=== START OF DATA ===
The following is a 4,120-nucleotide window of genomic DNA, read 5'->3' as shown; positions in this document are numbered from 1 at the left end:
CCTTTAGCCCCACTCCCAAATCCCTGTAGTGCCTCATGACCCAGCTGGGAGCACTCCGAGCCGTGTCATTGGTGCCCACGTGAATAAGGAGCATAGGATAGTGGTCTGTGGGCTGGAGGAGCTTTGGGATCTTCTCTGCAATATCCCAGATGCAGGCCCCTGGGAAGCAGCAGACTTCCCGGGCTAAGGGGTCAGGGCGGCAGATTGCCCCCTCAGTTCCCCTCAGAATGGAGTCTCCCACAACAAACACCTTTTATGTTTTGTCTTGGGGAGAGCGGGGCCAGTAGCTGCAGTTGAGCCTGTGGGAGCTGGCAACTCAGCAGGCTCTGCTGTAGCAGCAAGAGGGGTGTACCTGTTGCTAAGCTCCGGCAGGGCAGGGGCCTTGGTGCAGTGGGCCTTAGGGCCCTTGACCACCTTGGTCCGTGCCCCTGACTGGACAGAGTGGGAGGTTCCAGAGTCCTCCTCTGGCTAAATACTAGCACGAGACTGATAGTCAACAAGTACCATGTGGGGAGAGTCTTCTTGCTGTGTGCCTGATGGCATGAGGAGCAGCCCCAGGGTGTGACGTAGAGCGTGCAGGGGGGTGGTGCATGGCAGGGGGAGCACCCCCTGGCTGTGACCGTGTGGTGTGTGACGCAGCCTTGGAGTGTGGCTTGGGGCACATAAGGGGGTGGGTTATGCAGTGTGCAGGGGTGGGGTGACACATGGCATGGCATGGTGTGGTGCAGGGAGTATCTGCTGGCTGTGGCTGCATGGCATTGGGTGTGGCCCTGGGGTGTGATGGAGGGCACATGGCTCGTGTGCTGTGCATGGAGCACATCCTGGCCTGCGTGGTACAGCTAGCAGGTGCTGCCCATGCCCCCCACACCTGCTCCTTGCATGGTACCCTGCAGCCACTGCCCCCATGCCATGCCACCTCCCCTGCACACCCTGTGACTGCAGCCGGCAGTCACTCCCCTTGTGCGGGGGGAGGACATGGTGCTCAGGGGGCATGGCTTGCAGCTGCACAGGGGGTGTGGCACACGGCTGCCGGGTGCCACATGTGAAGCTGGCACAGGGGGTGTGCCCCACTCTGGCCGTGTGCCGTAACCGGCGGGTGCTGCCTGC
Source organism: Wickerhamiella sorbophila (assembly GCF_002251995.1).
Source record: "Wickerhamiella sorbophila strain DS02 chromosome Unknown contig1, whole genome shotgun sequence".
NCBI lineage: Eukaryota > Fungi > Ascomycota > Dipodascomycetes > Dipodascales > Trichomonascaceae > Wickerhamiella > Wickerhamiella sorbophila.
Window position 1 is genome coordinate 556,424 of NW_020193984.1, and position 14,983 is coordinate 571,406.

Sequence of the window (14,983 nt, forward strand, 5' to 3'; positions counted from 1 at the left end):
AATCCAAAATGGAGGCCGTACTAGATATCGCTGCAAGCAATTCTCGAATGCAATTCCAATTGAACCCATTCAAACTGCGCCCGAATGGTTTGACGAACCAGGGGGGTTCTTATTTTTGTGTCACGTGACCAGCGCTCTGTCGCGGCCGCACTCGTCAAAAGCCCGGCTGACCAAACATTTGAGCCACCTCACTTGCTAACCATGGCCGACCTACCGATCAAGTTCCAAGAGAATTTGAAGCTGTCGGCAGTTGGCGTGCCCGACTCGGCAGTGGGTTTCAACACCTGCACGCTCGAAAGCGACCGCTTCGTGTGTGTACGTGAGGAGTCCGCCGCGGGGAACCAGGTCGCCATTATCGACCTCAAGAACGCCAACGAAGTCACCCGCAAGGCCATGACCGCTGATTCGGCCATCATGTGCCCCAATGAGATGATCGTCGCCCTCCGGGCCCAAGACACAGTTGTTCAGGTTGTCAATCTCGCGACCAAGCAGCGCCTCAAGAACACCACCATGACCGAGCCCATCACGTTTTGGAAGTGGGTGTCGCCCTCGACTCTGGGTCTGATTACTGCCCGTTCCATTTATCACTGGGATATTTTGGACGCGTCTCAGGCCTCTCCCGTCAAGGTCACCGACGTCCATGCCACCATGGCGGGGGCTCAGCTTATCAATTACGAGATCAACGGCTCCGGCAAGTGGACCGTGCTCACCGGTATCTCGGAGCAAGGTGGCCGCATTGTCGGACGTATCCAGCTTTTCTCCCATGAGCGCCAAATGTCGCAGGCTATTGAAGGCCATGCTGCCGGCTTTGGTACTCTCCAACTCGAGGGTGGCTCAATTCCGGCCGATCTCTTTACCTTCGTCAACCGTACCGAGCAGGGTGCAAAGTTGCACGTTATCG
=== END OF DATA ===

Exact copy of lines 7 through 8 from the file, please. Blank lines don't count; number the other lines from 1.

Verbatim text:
Sequence of the window (14,983 nt, forward strand, 5' to 3'; positions counted from 1 at the left end):
AATCCAAAATGGAGGCCGTACTAGATATCGCTGCAAGCAATTCTCGAATGCAATTCCAATTGAACCCATTCAAACTGCGCCCGAATGGTTTGACGAACCAGGGGGGTTCTTATTTTTGTGTCACGTGACCAGCGCTCTGTCGCGGCCGCACTCGTCAAAAGCCCGGCTGACCAAACATTTGAGCCACCTCACTTGCTAACCATGGCCGACCTACCGATCAAGTTCCAAGAGAATTTGAAGCTGTCGGCAGTTGGCGTGCCCGACTCGGCAGTGGGTTTCAACACCTGCACGCTCGAAAGCGACCGCTTCGTGTGTGTACGTGAGGAGTCCGCCGCGGGGAACCAGGTCGCCATTATCGACCTCAAGAACGCCAACGAAGTCACCCGCAAGGCCATGACCGCTGATTCGGCCATCATGTGCCCCAATGAGATGATCGTCGCCCTCCGGGCCCAAGACACAGTTGTTCAGGTTGTCAATCTCGCGACCAAGCAGCGCCTCAAGAACACCACCATGACCGAGCCCATCACGTTTTGGAAGTGGGTGTCGCCCTCGACTCTGGGTCTGATTACTGCCCGTTCCATTTATCACTGGGATATTTTGGACGCGTCTCAGGCCTCTCCCGTCAAGGTCACCGACGTCCATGCCACCATGGCGGGGGCTCAGCTTATCAATTACGAGATCAACGGCTCCGGCAAGTGGACCGTGCTCACCGGTATCTCGGAGCAAGGTGGCCGCATTGTCGGACGTATCCAGCTTTTCTCCCATGAGCGCCAAATGTCGCAGGCTATTGAAGGCCATGCTGCCGGCTTTGGTACTCTCCAACTCGAGGGTGGCTCAATTCCGGCCGATCTCTTTACCTTCGTCAACCGTACCGAGCAGGGTGCAAAGTTGCACGTTATCG